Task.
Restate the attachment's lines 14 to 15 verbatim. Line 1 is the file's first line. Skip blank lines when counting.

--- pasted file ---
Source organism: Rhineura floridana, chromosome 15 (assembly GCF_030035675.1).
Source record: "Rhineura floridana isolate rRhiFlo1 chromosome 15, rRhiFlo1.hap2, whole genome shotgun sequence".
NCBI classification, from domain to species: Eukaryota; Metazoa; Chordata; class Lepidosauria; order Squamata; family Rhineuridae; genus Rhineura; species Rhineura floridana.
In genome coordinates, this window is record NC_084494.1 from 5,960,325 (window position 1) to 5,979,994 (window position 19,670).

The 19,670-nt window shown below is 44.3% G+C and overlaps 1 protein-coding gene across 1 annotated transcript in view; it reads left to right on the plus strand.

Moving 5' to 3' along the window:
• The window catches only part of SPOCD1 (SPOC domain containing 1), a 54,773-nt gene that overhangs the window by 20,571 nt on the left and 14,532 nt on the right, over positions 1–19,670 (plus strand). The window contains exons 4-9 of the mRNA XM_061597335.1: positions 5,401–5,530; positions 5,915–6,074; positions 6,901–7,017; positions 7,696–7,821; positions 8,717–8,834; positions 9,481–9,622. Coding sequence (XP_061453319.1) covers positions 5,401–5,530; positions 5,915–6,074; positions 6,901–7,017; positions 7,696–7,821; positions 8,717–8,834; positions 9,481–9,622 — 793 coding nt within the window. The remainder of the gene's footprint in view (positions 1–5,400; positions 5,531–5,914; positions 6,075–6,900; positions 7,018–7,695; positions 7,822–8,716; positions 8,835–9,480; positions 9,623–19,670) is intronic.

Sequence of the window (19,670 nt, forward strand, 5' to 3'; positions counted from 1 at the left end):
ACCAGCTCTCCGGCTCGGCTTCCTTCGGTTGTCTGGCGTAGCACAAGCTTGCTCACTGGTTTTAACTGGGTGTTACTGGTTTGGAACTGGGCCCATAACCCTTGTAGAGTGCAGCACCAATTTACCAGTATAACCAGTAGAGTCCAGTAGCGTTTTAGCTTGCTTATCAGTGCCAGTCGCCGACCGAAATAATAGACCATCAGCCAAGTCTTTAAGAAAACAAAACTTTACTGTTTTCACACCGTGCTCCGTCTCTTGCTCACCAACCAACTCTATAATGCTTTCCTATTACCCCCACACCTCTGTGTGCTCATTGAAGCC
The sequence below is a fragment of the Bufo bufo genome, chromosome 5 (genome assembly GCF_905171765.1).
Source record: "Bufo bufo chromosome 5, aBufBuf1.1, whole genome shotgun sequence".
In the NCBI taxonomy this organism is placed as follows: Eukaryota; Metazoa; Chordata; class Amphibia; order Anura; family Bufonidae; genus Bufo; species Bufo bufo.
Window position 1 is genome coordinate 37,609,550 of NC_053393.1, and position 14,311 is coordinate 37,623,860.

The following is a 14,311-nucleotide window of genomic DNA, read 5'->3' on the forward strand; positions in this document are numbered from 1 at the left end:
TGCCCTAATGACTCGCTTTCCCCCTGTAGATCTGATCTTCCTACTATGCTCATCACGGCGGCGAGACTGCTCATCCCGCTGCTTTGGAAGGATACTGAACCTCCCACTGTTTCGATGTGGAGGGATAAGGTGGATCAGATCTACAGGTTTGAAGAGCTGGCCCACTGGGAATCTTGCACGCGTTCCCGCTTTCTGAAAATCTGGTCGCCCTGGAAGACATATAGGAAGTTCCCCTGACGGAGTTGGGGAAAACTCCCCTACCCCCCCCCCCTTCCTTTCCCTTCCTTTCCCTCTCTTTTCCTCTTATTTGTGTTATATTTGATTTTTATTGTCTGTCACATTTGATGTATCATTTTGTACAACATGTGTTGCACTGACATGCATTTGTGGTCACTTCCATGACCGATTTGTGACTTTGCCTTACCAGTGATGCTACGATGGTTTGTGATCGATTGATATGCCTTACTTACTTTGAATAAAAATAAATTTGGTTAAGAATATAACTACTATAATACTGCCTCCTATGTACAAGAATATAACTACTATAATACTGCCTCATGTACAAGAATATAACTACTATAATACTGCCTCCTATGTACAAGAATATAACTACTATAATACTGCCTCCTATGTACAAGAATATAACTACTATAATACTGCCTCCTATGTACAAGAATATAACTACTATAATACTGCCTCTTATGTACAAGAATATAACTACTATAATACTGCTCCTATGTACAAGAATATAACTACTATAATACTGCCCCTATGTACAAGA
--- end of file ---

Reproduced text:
The following is a 14,311-nucleotide window of genomic DNA, read 5'->3' on the forward strand; positions in this document are numbered from 1 at the left end:
TGCCCTAATGACTCGCTTTCCCCCTGTAGATCTGATCTTCCTACTATGCTCATCACGGCGGCGAGACTGCTCATCCCGCTGCTTTGGAAGGATACTGAACCTCCCACTGTTTCGATGTGGAGGGATAAGGTGGATCAGATCTACAGGTTTGAAGAGCTGGCCCACTGGGAATCTTGCACGCGTTCCCGCTTTCTGAAAATCTGGTCGCCCTGGAAGACATATAGGAAGTTCCCCTGACGGAGTTGGGGAAAACTCCCCTACCCCCCCCCCCTTCCTTTCCCTTCCTTTCCCTCTCTTTTCCTCTTATTTGTGTTATATTTGATTTTTATTGTCTGTCACATTTGATGTATCATTTTGTACAACATGTGTTGCACTGACATGCATTTGTGGTCACTTCCATGACCGATTTGTGACTTTGCCTTACCAGTGATGCTACGATGGTTTGTGATCGATTGATATGCCTTACTTACTTTGAATAAAAATAAATTTGGTTAAGAATATAACTACTATAATACTGCCTCCTATGTACAAGAATATAACTACTATAATACTGCCTCATGTACAAGAATATAACTACTATAATACTGCCTCCTATGTACAAGAATATAACTACTATAATACTGCCTCCTATGTACAAGAATATAACTACTATAATACTGCCTCCTATGTACAAGAATATAACTACTATAATACTGCCTCTTATGTACAAGAATATAACTACTATAATACTGCTCCTATGTACAAGAATATAACTACTATAATACTGCCCCTATGTACAAGA